Elements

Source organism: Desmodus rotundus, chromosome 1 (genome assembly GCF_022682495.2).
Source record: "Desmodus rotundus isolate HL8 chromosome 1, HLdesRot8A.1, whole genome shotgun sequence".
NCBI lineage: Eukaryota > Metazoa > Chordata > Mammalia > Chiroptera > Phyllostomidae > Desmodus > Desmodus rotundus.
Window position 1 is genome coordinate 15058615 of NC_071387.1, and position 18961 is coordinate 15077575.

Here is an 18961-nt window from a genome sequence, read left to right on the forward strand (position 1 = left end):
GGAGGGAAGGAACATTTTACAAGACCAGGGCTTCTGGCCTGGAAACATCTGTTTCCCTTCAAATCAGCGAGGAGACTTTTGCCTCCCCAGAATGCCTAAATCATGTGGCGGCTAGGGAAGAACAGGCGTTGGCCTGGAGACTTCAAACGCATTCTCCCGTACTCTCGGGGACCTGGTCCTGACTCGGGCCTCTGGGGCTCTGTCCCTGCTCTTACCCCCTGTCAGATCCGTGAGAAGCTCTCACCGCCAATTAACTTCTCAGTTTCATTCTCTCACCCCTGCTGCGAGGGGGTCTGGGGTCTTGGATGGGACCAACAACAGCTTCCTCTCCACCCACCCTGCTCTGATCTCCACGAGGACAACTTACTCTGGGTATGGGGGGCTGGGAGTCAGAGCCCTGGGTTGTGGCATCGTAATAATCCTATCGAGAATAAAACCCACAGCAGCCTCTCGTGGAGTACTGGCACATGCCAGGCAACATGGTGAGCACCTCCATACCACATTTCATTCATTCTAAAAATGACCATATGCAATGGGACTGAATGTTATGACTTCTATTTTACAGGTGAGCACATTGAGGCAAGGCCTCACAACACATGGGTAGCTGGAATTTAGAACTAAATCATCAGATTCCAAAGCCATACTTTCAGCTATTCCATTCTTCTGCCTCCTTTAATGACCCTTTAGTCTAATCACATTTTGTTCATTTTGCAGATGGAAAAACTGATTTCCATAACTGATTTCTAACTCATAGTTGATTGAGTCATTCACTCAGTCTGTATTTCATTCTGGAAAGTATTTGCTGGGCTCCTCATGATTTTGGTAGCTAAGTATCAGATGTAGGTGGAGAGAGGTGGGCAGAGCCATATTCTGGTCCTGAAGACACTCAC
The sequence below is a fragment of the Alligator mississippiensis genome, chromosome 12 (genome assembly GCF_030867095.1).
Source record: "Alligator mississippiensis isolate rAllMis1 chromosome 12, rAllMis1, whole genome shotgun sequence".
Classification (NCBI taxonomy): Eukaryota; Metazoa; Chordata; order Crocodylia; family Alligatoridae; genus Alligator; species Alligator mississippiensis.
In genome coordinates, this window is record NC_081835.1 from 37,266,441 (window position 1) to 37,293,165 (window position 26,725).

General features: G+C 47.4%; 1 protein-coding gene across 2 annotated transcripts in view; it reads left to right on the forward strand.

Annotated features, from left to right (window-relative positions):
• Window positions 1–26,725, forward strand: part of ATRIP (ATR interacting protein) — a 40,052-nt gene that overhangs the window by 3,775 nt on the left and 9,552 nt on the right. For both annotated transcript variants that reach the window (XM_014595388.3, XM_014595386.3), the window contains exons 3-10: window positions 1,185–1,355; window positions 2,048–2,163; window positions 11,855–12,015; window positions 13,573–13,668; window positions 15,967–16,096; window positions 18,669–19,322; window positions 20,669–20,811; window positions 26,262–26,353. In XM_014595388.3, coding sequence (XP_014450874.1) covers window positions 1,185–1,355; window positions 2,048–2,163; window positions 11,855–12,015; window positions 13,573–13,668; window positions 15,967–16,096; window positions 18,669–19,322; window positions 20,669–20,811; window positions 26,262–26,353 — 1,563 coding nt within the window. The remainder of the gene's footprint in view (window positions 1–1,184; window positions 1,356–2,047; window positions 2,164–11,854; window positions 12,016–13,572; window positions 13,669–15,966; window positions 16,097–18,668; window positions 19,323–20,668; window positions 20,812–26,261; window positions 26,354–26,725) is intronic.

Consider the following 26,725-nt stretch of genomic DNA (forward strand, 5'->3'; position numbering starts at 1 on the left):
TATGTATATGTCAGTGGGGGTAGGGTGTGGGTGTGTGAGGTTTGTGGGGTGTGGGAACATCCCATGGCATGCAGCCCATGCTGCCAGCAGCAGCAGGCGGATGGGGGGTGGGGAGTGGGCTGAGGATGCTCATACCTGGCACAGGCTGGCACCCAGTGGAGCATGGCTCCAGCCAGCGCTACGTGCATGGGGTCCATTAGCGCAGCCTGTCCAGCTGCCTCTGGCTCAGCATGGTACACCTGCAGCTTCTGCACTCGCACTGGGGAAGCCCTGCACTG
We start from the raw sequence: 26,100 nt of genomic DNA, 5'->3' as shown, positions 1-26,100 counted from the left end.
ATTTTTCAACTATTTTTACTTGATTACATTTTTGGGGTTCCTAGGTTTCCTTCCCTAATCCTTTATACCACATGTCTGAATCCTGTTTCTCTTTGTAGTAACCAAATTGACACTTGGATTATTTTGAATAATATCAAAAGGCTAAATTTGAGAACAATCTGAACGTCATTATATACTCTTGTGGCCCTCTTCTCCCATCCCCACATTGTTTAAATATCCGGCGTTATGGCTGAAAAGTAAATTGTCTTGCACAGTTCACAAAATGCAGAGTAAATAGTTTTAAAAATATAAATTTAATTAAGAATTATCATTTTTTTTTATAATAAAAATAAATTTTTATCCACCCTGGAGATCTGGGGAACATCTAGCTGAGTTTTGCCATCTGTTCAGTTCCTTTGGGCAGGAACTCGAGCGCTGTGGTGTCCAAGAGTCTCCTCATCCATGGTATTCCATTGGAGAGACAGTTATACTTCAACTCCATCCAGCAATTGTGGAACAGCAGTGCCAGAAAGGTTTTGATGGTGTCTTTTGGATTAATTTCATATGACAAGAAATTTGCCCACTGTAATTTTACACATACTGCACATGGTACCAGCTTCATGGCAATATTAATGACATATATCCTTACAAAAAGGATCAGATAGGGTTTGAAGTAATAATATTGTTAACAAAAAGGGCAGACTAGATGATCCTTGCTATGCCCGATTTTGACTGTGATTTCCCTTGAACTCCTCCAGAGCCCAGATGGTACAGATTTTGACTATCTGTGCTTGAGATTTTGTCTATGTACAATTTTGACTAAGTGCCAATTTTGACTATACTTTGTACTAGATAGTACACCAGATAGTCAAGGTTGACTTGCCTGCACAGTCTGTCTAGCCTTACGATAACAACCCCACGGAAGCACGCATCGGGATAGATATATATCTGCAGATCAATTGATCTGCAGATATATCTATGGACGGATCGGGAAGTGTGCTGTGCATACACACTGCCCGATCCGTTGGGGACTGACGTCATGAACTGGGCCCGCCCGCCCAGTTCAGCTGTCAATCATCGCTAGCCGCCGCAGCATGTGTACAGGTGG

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Human beings often consider themselves superior to other animals, able to control their instincts and impulses, but in Elements, Russian photographer Anna Block (1982) reminds the viewer that no matter how civilised, untamed forces of nature still reside inside them. Block pursues the notion of ‘nature’, not in the physical or organic, but in following her senses, depicting what she calls “inner dormant volcanoes and subterranean waters”. Black and white portraits of nude bodies are interspersed with the black-blue wing of a magpie, a pure white snake and dark, rugged caves, conveying emotion from desire to pain, anger and fear. Block emphasises our inevitable death, aware that we are decaying at every passing moment, but that it does not dampen our human instinct, noting that in life, “the great circle of transformation knows no end.”


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